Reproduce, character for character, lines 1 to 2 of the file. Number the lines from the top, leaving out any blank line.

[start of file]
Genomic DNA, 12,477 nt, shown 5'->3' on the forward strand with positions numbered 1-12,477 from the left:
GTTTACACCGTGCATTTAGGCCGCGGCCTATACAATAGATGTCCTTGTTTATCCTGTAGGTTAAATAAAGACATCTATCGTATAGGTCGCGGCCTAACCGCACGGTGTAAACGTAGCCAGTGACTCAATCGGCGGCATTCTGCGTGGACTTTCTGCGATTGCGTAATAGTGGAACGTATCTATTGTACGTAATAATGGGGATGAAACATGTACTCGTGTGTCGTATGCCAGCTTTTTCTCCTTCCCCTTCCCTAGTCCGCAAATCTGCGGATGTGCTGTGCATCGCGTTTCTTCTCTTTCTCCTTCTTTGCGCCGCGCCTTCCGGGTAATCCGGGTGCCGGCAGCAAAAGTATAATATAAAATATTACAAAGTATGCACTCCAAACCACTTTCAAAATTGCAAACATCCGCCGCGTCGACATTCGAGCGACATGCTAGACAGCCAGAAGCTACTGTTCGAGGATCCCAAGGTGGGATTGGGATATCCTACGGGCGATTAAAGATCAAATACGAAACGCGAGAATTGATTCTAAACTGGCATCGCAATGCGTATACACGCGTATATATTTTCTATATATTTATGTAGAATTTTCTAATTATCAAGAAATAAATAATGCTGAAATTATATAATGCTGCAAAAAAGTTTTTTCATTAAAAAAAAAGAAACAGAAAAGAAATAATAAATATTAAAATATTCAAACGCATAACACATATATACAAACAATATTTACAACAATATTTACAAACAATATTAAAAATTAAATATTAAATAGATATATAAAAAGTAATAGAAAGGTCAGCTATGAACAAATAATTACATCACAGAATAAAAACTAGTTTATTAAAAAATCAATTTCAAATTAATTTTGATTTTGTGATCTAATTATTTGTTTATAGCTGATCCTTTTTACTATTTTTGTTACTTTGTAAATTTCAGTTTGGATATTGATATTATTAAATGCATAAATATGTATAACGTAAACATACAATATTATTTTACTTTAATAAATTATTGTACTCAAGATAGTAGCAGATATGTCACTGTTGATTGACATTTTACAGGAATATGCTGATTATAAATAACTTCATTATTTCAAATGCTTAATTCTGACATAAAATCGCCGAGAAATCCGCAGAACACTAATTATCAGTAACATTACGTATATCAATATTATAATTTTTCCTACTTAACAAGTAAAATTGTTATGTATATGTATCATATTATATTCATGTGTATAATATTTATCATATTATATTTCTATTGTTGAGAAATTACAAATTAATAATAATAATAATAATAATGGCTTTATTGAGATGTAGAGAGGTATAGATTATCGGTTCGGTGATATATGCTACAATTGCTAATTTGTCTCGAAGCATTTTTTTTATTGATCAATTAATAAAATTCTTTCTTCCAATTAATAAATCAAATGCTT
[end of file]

Genomic DNA, 12,477 nt, shown 5'->3' on the forward strand with positions numbered 1-12,477 from the left:
GTTTACACCGTGCATTTAGGCCGCGGCCTATACAATAGATGTCCTTGTTTATCCTGTAGGTTAAATAAAGACATCTATCGTATAGGTCGCGGCCTAACCGCACGGTGTAAACGTAGCCAGTGACTCAATCGGCGGCATTCTGCGTGGACTTTCTGCGATTGCGTAATAGTGGAACGTATCTATTGTACGTAATAATGGGGATGAAACATGTACTCGTGTGTCGTATGCCAGCTTTTTCTCCTTCCCCTTCCCTAGTCCGCAAATCTGCGGATGTGCTGTGCATCGCGTTTCTTCTCTTTCTCCTTCTTTGCGCCGCGCCTTCCGGGTAATCCGGGTGCCGGCAGCAAAAGTATAATATAAAATATTACAAAGTATGCACTCCAAACCACTTTCAAAATTGCAAACATCCGCCGCGTCGACATTCGAGCGACATGCTAGACAGCCAGAAGCTACTGTTCGAGGATCCCAAGGTGGGATTGGGATATCCTACGGGCGATTAAAGATCAAATACGAAACGCGAGAATTGATTCTAAACTGGCATCGCAATGCGTATACACGCGTATATATTTTCTATATATTTATGTAGAATTTTCTAATTATCAAGAAATAAATAATGCTGAAATTATATAATGCTGCAAAAAAGTTTTTTCATTAAAAAAAAAGAAACAGAAAAGAAATAATAAATATTAAAATATTCAAACGCATAACACATATATACAAACAATATTTACAACAATATTTACAAACAATATTAAAAATTAAATATTAAATAGATATATAAAAAGTAATAGAAAGGTCAGCTATGAACAAATAATTACATCACAGAATAAAAACTAGTTTATTAAAAAATCAATTTCAAATTAATTTTGATTTTGTGATCTAATTATTTGTTTATAGCTGATCCTTTTTACTATTTTTGTTACTTTGTAAATTTCAGTTTGGATATTGATATTATTAAATGCATAAATATGTATAACGTAAACATACAATATTATTTTACTTTAATAAATTATTGTACTCAAGATAGTAGCAGATATGTCACTGTTGATTGACATTTTACAGGAATATGCTGATTATAAATAACTTCATTATTTCAAATGCTTAATTCTGACATAAAATCGCCGAGAAATCCGCAGAACACTAATTATCAGTAACATTACGTATATCAATATTATAATTTTTCCTACTTAACAAGTAAAATTGTTATGTATATGTATCATATTATATTCATGTGTATAATATTTATCATATTATATTTCTATTGTTGAGAAATTACAAATTAATAATAATAATAATAATAATGGCTTTATTGAGATGTAGAGAGGTATAGATTATCGGTTCGGTGATATATGCTACAATTGCTAATTTGTCTCGAAGCATTTTTTTTATTGATCAATTAATAAAATTCTTTCTTCCAATTAATAAATCAAATGCTT